Published by Bob Ciura on June 20th, 2017
International REITs could be a valuable option for investors interested in diversifying their portfolios.
And, investors do not have to settle for lower-quality assets or lower dividend yields from REITs based outside the U.S.
One example is Granite Real Estate Investment Trust (GRP-U), a REIT based in Canada. Not only does Granite have a strong business model, but it also pays a hefty 5.0% dividend yield.
It is one of 416 stocks with a 5%+ dividend yield.
Furthermore, Granite pays its dividend monthly, which is a more attractive dividend schedule than most U.S. REITs, which typically pay quarterly dividends.
Granite is one of only 41 stocks that pay monthly dividends. You can access the full database of monthly dividend stocks below:
Granite is in the middle of a contested battle with activist investors, which could alter the company’s growth strategy moving forward.
This article will discuss Granite’s business model, and its merits as a dividend stock.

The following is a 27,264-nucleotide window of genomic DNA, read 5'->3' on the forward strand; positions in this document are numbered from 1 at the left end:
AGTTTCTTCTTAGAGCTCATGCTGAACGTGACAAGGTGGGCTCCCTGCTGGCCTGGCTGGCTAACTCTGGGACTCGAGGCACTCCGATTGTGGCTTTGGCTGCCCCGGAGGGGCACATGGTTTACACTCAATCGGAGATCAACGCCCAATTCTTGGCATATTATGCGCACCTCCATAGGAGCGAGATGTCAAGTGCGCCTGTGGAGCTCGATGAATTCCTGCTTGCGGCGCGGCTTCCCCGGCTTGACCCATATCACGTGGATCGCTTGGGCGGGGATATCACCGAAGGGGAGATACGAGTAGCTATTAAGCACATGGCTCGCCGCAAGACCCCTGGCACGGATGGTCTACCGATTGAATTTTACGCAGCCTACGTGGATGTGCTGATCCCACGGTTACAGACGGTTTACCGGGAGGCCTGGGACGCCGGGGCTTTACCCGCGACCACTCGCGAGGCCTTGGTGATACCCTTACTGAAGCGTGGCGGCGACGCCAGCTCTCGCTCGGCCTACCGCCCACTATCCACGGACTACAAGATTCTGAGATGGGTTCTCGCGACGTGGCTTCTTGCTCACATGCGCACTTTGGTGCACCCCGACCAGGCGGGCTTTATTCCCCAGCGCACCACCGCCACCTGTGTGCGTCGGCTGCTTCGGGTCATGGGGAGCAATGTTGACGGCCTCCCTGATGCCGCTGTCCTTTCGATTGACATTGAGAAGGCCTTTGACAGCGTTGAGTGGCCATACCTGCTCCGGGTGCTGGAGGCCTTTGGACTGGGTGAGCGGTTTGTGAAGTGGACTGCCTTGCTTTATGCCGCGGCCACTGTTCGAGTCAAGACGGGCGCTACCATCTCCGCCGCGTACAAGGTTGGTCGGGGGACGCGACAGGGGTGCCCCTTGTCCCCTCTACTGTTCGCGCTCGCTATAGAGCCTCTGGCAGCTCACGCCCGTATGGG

Granite owns and manages predominantly industrial real estate properties, in North America and Europe.
It converted to a REIT on January 3, 2013, and has transformed itself into a leaner, more efficient company, with higher-quality assets.
The company’s income-producing portfolio consist of Multi-purpose, Logistics and Distribution Warehouses, and Special-purpose facilities.
Source: May 2017 Investor Presentation, page 16
This is a tumultuous time for Granite, but not because of any deterioration in the fundamentals of the business. Rather, activist investors have purchased a significant stake in Granite, and are pushing for a major shake-up that management believes to be dangerous for the company.
Activist investor FrontFour Capital Group, along with private-equity firm Sandpiper Asset Management, combined own 6% of Granite, and have pushed for changes to the company’s Board of Directors.